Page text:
APPENDIX

SAMPLING STRATEGIES FOR AQUATIC ENVIRONMENTS

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Ideal sampling strategies will vary among habitats and monitoring contexts. We recommend that you speak to a member of our team to plan your survey. However, below is some guidance synthesised from eDNA research to date.

PONDS

In a pond, eDNA does not mix well due to absence of flow or wave action, so multiple water samples are key to capture the eDNA present. A pond can be sampled for eDNA in two ways: 1) independent samples, each comprised of subsamples (e.g. 2 L comprised of 5 x 400 mL subsamples), can be taken at multiple locations around the pond perimeter, or 2) subsamples can be taken at multiple locations and pooled into a single composite sample (e.g. 2 L comprised of 20 x 100 mL subsamples) representing the entire pond.

Independent samples each passed through a separate filter will likely have higher detection rates as eDNA is more likely to be captured in at least one of the samples. Composite samples will reduce cost and allow more ponds to be sampled, but DNA from rare or low-density species may not be detected. Several composite samples may be needed for adequate eDNA representation from larger ponds.

When sampling ponds:

  • Surface water (sub)samples should be collected from the shoreline at roughly equidistant intervals or targeting preferred habitat (if detection of a particular species is a priority) around the pond perimeter.

  • Use the provided sampling bag or a clean bottle (we recommend a small mineral water bottle with the water discarded) to collect water. Deposit the collected (sub)sample in the provided sampling bag. Repeat for each subsample if applicable. Seal the bag and make sure the water is well mixed by shaking for 20-30 seconds. The bag is not self-standing, but can be propped against a log, tree stump or rock to stabilise it for filtration.

  • You should use a new bag/bottle for independent samples and for each pond to avoid cross-contamination.

  • Depending on water clarity, it may be possible to pass up to 2 L of pond water through each filter used, but smaller volumes (e.g. 150-250 mL) are more typical for turbid ponds or ponds with dense vegetation.

LAKES

In a lake, eDNA can still be localised, so multiple water samples remain key to capture the eDNA present. We recommend at least 10 independent samples, each comprised of subsamples (e.g. 2 L comprised of 5 x 400 mL subsamples), are taken from multiple locations around the lake perimeter. You should consider collecting one independent sample (i.e. using 1 kit) along 400 m of shoreline, but contact NatureMetrics to discuss alternative sampling strategies to suit all budgets.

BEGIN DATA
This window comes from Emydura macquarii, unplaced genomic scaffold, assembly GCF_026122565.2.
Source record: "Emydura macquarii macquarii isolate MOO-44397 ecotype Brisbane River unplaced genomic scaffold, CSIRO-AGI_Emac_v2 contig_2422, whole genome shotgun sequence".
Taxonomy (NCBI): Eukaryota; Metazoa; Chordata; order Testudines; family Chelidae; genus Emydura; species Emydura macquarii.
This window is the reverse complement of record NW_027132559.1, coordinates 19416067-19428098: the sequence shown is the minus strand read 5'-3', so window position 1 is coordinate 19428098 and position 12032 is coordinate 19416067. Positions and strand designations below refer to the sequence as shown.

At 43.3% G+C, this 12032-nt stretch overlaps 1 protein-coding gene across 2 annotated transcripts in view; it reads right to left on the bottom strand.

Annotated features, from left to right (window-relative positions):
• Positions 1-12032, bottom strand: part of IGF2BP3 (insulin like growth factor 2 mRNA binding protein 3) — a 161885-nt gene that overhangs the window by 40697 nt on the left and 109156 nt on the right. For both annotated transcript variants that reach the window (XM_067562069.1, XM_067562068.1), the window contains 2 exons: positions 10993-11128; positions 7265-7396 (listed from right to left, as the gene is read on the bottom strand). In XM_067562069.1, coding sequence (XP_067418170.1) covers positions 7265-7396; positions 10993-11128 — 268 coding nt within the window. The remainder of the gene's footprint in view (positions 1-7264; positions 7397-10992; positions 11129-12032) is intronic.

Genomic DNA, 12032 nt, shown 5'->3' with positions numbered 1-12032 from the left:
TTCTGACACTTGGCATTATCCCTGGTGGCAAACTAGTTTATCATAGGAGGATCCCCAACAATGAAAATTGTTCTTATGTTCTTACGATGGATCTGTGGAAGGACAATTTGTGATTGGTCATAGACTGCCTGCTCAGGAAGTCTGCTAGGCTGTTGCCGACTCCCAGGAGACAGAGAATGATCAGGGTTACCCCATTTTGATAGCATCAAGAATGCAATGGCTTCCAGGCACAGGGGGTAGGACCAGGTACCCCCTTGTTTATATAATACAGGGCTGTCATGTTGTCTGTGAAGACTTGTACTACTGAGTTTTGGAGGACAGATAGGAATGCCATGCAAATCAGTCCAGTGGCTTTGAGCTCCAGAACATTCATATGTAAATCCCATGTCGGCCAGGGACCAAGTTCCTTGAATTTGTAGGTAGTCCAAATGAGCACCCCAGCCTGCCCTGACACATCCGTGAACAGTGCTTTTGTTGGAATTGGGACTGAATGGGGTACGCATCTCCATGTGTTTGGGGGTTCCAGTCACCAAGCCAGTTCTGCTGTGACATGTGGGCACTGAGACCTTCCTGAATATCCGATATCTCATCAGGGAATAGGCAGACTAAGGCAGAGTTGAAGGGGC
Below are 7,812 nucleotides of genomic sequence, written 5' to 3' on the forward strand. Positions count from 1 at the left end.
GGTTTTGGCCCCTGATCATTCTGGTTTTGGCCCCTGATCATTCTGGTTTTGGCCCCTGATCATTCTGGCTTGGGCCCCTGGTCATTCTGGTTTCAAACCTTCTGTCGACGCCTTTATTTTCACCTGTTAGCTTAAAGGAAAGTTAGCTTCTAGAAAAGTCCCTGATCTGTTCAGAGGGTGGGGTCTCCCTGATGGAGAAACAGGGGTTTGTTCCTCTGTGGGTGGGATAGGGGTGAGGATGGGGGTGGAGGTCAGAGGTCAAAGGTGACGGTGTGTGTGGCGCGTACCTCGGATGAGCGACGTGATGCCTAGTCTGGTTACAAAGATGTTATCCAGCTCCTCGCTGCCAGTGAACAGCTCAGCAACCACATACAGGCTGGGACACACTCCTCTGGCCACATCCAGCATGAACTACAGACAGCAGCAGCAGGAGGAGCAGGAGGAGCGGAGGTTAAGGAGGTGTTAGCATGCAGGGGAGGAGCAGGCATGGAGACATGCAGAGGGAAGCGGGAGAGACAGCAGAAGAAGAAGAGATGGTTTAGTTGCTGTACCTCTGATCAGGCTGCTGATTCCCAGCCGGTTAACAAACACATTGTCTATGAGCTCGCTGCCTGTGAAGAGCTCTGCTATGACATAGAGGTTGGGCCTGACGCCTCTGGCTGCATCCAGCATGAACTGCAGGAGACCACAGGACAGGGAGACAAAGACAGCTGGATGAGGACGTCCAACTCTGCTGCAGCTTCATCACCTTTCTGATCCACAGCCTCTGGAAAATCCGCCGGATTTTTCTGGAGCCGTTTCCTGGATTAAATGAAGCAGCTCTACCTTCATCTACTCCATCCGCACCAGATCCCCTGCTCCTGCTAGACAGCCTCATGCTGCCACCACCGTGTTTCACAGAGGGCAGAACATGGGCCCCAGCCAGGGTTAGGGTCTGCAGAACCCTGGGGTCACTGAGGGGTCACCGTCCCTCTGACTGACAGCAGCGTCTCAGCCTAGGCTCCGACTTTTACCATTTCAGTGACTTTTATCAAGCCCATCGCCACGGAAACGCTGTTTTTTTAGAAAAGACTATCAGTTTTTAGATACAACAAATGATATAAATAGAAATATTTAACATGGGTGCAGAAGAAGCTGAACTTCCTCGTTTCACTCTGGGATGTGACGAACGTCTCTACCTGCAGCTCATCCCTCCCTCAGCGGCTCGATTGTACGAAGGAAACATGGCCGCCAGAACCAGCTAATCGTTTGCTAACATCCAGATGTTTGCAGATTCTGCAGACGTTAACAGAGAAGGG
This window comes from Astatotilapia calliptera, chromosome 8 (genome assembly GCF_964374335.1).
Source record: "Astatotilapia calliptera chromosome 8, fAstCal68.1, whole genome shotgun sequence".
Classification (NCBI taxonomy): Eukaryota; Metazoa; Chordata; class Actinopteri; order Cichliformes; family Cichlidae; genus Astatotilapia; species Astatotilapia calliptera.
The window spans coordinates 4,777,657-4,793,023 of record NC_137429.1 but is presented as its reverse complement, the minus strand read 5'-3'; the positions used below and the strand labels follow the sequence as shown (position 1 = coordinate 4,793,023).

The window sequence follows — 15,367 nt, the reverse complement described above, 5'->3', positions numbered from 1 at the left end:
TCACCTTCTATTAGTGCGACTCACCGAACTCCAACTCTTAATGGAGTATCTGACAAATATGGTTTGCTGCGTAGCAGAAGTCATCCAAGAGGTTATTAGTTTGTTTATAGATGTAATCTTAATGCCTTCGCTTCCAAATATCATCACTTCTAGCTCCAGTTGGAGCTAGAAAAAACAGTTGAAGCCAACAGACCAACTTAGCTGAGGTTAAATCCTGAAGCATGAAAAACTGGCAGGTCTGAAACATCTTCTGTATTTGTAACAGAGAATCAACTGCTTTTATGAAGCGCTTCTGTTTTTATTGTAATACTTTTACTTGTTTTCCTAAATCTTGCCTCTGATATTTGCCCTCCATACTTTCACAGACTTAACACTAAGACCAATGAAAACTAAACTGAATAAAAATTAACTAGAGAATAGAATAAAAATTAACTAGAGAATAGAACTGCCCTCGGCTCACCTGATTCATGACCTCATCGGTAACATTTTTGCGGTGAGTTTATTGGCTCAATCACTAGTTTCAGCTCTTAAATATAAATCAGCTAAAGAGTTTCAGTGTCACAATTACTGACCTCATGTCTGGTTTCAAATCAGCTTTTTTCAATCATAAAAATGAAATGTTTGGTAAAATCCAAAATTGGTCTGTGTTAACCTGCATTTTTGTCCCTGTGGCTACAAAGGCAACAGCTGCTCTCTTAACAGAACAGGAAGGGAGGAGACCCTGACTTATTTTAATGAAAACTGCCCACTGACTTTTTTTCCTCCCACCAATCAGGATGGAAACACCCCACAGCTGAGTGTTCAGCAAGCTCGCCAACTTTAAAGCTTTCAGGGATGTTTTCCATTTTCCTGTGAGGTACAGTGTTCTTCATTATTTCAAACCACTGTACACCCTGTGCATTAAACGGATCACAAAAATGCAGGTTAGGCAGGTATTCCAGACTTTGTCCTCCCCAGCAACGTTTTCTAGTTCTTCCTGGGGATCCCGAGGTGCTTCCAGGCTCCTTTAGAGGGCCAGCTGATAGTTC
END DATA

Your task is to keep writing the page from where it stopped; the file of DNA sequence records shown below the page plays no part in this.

When sampling lakes:

  • Surface water samples should be collected from the shoreline at roughly equidistant intervals around the lake perimeter.

  • Use the provided sampling bag or a clean bottle (we recommend a 2 L mineral water bottle with the water discarded) to scoop up water every 20-50 m along a 400 m stretch of shoreline. Deposit the collected subsample in the provided sampling bag. Repeat for each subsample, seal the bag, and make sure the water is well mixed by shaking the bag for 20-30 seconds. The bag is not self- standing, but can be propped against a log, tree stump or rock to stabilise it for filtration.

  • Depending on water clarity, it may be possible to pass up to 5 L of lake water through each filter used, but smaller volumes (e.g. 2 L) are more typical.

  • Sampling when the lake is not thermally stratified is ideal as more mixing of the water will occur. This means there is a higher chance of detecting eDNA from shallow and deep-water aquatic species. However, detection of invertebrates and some other taxonomic groups is generally lower in colder temperatures. In some cases, it is advisable to sample by boat and at varying depths to maximise detection rates. Please contact NatureMetrics to discuss your sampling plans.

RIVERS OR STREAMS

In a river or stream, eDNA can be well-mixed depending on local environmental conditions, but flow means that eDNA can be transported hundreds to thousands of metres from its source. As such, multiple sampling locations along the length of the stream/river are recommended. In small streams or rivers, at least three sampling locations (i.e. upstream, mid-section, downstream) should be identified. In larger rivers, 20-60 sampling locations should be identified for comprehensive survey.

A minimum of three independent samples (e.g. 1 L), spanning the width of the stream/river section (e.g. left bank, centre, right bank) should be collected from each sampling location. More water samples at each sampling location are recommended for wider rivers, and possibly at downstream sampling locations if the river has a large catchment and/or is fast-flowing. If your budget does not allow for independent samples, subsamples (e.g. 3 x 1 L) can be taken at each sampling location, mixed, and as much of the pooled sample filtered as possible, but detection of rare or low-density species may be impeded.

When sampling rivers or streams:

  • Start at the most downstream sampling location and work your way upstream.